When it comes to safety, we tend to feel safest with the familiar. We like to stick with methods that we’ve been told are tried and true, ones we’ve been used to for years or decades. But what if someone told you that some of our default safety precautions are, well, more default than safety? Because that might just be the case with road signs. Vox spoke to the folks at 99 Percent Invisible about our traffic signs and the reasons why more and more towns with Europe are going without traditional road signs at major intersections. To many of us, it looks chaos-inducing. But looks can be deceiving.

The new ‘shared space’ design strategy argues that getting rid of signs and barriers can actually make large intersections safer. Cars, cyclists, pedestrians all share the same space. In theory, the idea is that sharing the space will make everyone more cautious and, therefore, safer. We’ll slow down, make eye contact, and negotiate. Sound like wishful thinking? Well, they tried this in many areas in England and throughout Europe and the results might surprise you. Even though some pedestrians say that they find the layout stressful, there are actually statistics that show these shared spaces are not only safer, but calmer— at least for some. It’s not a perfect system, but there is some indication that it may evolve into a more efficient, streamlined way to design cities. Check out the whole video here:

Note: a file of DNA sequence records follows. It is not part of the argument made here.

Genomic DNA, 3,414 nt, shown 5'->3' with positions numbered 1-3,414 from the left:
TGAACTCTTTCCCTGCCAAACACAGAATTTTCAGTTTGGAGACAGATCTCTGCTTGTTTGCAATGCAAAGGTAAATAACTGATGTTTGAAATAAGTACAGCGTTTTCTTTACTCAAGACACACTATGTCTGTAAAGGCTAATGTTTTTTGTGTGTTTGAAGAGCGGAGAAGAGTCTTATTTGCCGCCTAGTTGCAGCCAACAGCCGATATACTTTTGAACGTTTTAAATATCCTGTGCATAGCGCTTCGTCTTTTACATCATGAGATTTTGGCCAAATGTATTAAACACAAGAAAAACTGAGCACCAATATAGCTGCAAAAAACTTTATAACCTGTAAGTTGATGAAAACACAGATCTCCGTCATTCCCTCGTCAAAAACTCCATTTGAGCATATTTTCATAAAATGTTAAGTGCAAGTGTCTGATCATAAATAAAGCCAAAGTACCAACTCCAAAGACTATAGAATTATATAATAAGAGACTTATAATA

There are obvious and understandable fears that shared space designs do not protect vulnerable people and groups enough. We need children, the elderly, and the disabled to be catered for— it’s their public space, too. But perhaps a combination of shared space and safety precautions can bridge the gap. It’s definitely still a work in progress, but it could change the way we plan our cities.